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Egypt’s Broken Trade Link | Egypt didn’t see the benefits that other developing countries did in the 2000s

The most populous Arab country didn’t see the benefits that other developing countries did in the 2000s

By: Raymond Robertson, Mexico Vergara, Deeksha Kokas and Gladys Lopez-Acevedo

Tue, Sep. 14, 2021

As published in our July - August 2021 issue


Since the early 1990s, developing countries have experienced a coincidence of rising exports – especially those related to global value chains (GVCs) – and improved labor market outcomes. Further, during 2000-2010, rising trade was associated with falling poverty and inequality for many of them.

Egypt, however, was not one of them, even though it signed several trade agreements and adopted policies to foster trade growth, including slashing the maximum tariff rate from 110% in the late 1980s to 40% in the late 1990s, and making further reductions in 2003-2004. Female labor force participation (FLFP) and unemployment have remained stubborn, for example (see figure 1).



Against this backdrop, our study “International Trade and Labor Markets: Evidence from the Arab Republic of Egypt” asks two questions: Do trade agreements produce the same increase in exports in Egypt as occurred in other countries? And do higher exports generate better local labor market outcomes in Egypt as occurred in other countries?

Egypt is an excellent case to better understand trade and labor markets for several reasons: First, in the past decade, it has concluded several free-trade agreements with the European Union (EU), Turkey, Jordan, Morocco, and Tunisia (the Agadir Agreement), and members of the European Free Trade Association – helping to accelerate both imports and exports.

Second, despite bold economic reforms that allowed growth to rebound, it currently continues to struggle with: (i) high youth unemployment; (ii) low female labor force participation rates; (iii) high informality rates; and a stubborn gender wage gap.

The reforms, however, provided the underpinnings for a second generation of reforms aimed at strengthening human capital, and promoting private sector-led growth.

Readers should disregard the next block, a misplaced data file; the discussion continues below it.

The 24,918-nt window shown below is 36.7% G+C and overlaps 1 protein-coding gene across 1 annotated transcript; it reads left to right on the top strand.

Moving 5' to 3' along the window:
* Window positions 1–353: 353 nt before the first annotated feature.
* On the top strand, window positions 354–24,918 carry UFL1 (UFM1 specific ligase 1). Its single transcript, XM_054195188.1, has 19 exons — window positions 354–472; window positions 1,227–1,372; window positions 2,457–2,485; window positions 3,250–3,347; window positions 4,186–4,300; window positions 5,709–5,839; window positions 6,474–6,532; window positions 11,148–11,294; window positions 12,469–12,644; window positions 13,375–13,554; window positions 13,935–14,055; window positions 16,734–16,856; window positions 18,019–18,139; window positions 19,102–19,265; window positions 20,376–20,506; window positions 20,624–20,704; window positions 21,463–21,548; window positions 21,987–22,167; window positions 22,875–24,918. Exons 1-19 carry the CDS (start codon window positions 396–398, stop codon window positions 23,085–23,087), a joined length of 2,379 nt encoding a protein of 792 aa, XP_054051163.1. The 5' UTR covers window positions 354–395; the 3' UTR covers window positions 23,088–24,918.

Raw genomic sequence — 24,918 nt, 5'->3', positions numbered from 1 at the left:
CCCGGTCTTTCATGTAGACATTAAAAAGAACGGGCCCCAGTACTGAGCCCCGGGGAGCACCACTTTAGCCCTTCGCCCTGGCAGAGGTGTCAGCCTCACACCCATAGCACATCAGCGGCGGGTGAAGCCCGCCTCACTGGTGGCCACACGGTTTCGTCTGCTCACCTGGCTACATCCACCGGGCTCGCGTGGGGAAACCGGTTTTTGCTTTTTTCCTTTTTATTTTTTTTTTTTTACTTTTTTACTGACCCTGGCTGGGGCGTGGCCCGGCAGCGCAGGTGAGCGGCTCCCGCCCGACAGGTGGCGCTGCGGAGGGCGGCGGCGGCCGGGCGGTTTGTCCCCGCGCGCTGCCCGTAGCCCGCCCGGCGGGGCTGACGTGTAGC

Third, it is a vital part of the Middle East and North Africa region, which experiences high economic volatility, remains relatively undiversified and dependent on a few commodities that often see strong relative price swings, and continues to be affected by security issues.

The results of our study suggest that there is a broken link between trade and labor market outcomes – enough so that Egypt might need to rethink its export strategy.


A Reason to Rethink the Export Basket

Starting with how Egypt fared on the export front after trade agreements, we use a gravity model approach to predict bilateral trade flows based on characteristics (like economic size and geographic distance) that should typically facilitate trade and to identify sectors and markets for which Egypt seems to have untapped potential.



Our findings clearly highlight that trade agreements tend to enhance trade and Egypt has gotten more “bang for its buck” with its trade agreements – that is, its exports following trade agreements are even above internationally estimated averages.

As for whether Egypt’s exports and labor market are linked, we use a geography-based Bartik (1991) approach to quantify exogenous import demand shocks from the United States and EU countries for Egyptian exports.

Our findings uncover the interaction between trade and domestic labor market outcomes in Egypt – clearly highlighting that trade does not connect to domestic local labor markets in the same way it does in other countries.

At the local level, labor market responses to export shocks differ across regional labor markets in the short run, but preliminary evidence suggest that these effects dissipate gradually and remain statistically insignificant for most types of workers.

Why is the link between trade and labor markets broken?  Our study contends that one factor is the composition of Egypt’s low-diversified export basket in goods, with eroding global demand. Oil exports account for almost a fourth of its exports, followed by apparel, fertilizers, and fruits – and since 2010, none of the nonoil exports have managed take off.

Another factor is Egypt’s wage levels are one of the highest among countries that export the same goods, suggesting that it has a relatively weak comparative advantage in currently exported goods. Also, Egypt’s rate of participation in GVCs is one of the lowest among its peers, rendering backward linkages and employment opportunities to a minimum.

As global trade faces a restructuring of GVCs due to COVID-19 and increasing calls for GVC regulations in the EU (a major trade partner for Egypt), the urgency for Egypt to achieve better labor market outcomes becomes more evident. Part of its new trade strategy may well be to further diversify its export basket and increase its participation in GVCs to foster employment opportunities.